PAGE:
• Route 9, the Molly Stark Trail, is named after the wife of New Hampshire's General John Stark who was the victor of the August 16, 1777 Battle of Bennington.
• The Connecticut River Scenic Byway is the natural bridge that unites New Hampshire and Vermont for over half of the waterway's 410-mile journey from the Canadian border to the Atlantic Ocean.

Vermont: The Best Way to Enjoy the Best Foliage

Vermont has the highest percentage of maple trees of any of the New England states, a tree with foliage that turns vibrant orange and yellow in the fall. Foliage progresses from the north to south and from higher elevations to lower elevations. Therefore, the earlier in the season you visit, the more northerly you want to focus and the later you come, more southerly. If you want to do more planning before your arrival, research your trip on Here you can find suggested drives, read foliage reports, learn the insider’s tips, and watch the Foliage Forecaster which helps you strategically plan where and when to visit Vermont based on the natural progression of foliage in a typical year. It is a handy tool if you've never been to Vermont before or come from an area where foliage doesn't change so dramatically.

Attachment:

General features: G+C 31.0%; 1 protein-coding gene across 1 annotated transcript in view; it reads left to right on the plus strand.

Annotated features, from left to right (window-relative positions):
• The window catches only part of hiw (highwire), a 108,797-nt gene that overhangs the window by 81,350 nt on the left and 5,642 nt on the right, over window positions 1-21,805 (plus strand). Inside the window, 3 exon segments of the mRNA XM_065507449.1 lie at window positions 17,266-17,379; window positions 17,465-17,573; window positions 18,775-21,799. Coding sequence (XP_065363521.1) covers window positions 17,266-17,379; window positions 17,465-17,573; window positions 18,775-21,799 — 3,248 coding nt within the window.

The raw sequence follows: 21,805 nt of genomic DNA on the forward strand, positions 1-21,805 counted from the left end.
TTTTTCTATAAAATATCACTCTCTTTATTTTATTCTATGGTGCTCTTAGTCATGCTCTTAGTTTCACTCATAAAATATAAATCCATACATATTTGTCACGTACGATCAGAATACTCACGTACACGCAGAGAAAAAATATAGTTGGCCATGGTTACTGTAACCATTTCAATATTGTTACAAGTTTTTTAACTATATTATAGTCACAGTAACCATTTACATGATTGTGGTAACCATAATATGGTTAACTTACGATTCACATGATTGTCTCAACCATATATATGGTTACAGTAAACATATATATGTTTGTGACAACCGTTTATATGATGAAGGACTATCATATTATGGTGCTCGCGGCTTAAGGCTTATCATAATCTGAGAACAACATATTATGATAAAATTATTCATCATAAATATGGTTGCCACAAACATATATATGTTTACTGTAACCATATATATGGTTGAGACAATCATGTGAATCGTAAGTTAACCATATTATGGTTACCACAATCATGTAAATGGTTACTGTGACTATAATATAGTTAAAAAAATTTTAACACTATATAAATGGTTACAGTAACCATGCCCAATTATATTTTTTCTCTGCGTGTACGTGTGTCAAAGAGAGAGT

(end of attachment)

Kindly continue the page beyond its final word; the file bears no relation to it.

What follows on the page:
Winding down with Wine Tour: Vermont Vineyards and Wineries

Starting in northern Vermont, begin your wine tour at Boyden Valley in Cambridge for a September Harvest Festival. Continue west to the Snow Farm Vineyard in South Hero, a leader in the Vermont wine field establishing the first commercial grape vineyard. At the Grand View Winery in East Calais, sample something decidedly different like elderberry or dandelion wine. Try a few award-winning organic grape wines at Shelburne Vineyard in Shelburne. At the Ottauquechee Valley Winery housed in the Historic Dewey Mill near the Quechee Gorge, enjoy any of their seven wines. End the tour at the southern tip of the state with the North River Winery in Jacksonville, which offers Vermont Harvest dessert wine containing cinnamon and Vermont maple syrup. For contact details, visit

An Apple a Day: Farms, Festivals and More

Vermont’s cool climate is perfect for producing apples. Almost 70 percent of the apples grown in Vermont are MacIntosh, a variety good for eating fresh picked, fresh pressed or fresh baked. When apples are harvested in September and October, there are a number of festivals with apples as the centerpiece. These celebrations feature diverse entertainment including music, crafts, cider pressing, pie baking and more. Apple picking at an orchard is a unique Vermont experience and taking home fresh cider makes for a tasty souvenir. For a complete listing of orchards and apple events, visit

The Vistas of Vermont: Accessing the State’s Many Mountaintops